Barack Obama’s spokesman Kevin Lewis has issued a statement on his behalf responding to President Trump’s tweets about the wiretaps of his office.
The statement reads as follows
A cardinal rule of the Obama Administration was that no White House official ever interfered with any independent investigation led by the Department of Justice. As part of that practice, neither President Obama nor any White House official ever ordered surveillance of any US citizen. Any suggestion otherwise is simply false.
This statement is classic Obama. It appears on its face to be clear and complete, but in reality it is nothing of the sort.
The statement does not deny that Donald Trump’s office in Trump Tower was wiretapped. Nor does it deny that Donald Trump’s ‘associates’ (a flexible word the precise meaning of which has never been made clear) or members of his campaign team were placed under surveillance.
Instead it indirectly denies that Obama himself or people working directly under him in the White House ordered these actions. It does so by denying they have ever ordered surveillance of any US citizen, something which by the way is almost certainly true.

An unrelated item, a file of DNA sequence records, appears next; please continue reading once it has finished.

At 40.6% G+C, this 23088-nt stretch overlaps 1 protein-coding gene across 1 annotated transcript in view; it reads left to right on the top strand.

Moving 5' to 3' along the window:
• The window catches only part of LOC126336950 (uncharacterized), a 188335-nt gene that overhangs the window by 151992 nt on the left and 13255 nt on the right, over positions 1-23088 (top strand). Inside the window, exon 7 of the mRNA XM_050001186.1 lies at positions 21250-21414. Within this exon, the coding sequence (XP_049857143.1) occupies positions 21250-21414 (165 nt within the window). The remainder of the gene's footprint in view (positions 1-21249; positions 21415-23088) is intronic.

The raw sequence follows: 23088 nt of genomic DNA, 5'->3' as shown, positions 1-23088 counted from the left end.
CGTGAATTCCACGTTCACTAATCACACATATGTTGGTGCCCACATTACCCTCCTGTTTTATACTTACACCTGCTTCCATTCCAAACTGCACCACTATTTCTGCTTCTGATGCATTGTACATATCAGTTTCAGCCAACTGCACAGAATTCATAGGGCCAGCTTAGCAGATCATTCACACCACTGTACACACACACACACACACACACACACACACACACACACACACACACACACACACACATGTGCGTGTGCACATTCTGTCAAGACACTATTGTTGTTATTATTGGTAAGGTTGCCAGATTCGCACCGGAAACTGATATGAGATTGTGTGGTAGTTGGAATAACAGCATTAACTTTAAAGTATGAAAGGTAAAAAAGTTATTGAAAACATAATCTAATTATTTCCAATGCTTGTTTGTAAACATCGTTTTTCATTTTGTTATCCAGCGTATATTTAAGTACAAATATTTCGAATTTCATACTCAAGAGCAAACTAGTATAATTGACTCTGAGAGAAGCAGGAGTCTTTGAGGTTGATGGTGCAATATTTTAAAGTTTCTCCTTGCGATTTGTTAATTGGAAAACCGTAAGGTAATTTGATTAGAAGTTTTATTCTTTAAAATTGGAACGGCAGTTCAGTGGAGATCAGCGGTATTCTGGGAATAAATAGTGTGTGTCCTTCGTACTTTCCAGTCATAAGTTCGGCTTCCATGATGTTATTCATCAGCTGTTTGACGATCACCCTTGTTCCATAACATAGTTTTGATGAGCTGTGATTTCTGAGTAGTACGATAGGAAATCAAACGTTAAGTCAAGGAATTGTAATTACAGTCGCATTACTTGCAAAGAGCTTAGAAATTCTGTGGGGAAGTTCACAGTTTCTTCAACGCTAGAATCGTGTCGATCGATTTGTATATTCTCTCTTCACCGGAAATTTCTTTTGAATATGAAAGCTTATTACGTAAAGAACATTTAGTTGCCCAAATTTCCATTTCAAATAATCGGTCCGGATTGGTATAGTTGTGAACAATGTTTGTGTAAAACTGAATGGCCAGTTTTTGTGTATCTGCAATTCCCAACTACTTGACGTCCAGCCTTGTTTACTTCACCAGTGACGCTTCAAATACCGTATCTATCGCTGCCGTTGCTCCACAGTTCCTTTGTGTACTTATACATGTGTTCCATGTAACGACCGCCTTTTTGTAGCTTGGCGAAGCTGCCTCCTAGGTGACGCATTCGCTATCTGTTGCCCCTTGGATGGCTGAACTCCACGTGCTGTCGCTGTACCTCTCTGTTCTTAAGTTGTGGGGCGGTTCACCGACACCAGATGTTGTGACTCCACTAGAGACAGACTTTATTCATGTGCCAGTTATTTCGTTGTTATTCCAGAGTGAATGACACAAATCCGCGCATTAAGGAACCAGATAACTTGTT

The statement hints than any order to wiretap Donald Trump’s office or for carrying out surveillance on Donald Trump’s ‘associates’ was the work of officials in the Justice Department, and it seeks to shift responsibility – or blame – onto them.
This too is almost certainly true. However it neglects to say that some of these officials were people whom Obama himself appointed, and who were therefore part of his administration.
Obama’s statement is a lawyer’s reply. Obama is of course himself a lawyer, but there is no doubt this statement was prepared after consultation with his lawyers. In fact they probably drafted it.
We are at a very early stage in this matter. There are multiple investigations underway, some launched by the outgoing Obama administration against the incoming Trump administration, and some launched by the current Trump administration against the preceding Obama administration. There are also separate inquiries underway in Congress. It seems there are rules prohibiting public discussion of these inquiries or even in some cases disclosure of their existence.
Obama’s highly legalistic statement today – which reads very much like a defence statement – however gives a good flavour of the direction some of these inquiries are taking, and of the sort of defence of his actions which Obama – if pressed – will make. As I have said previously, there is no doubt the wiretaps were legal since they were approved by a court. Unsurprisingly therefore Obama is taking a legal route to defend himself.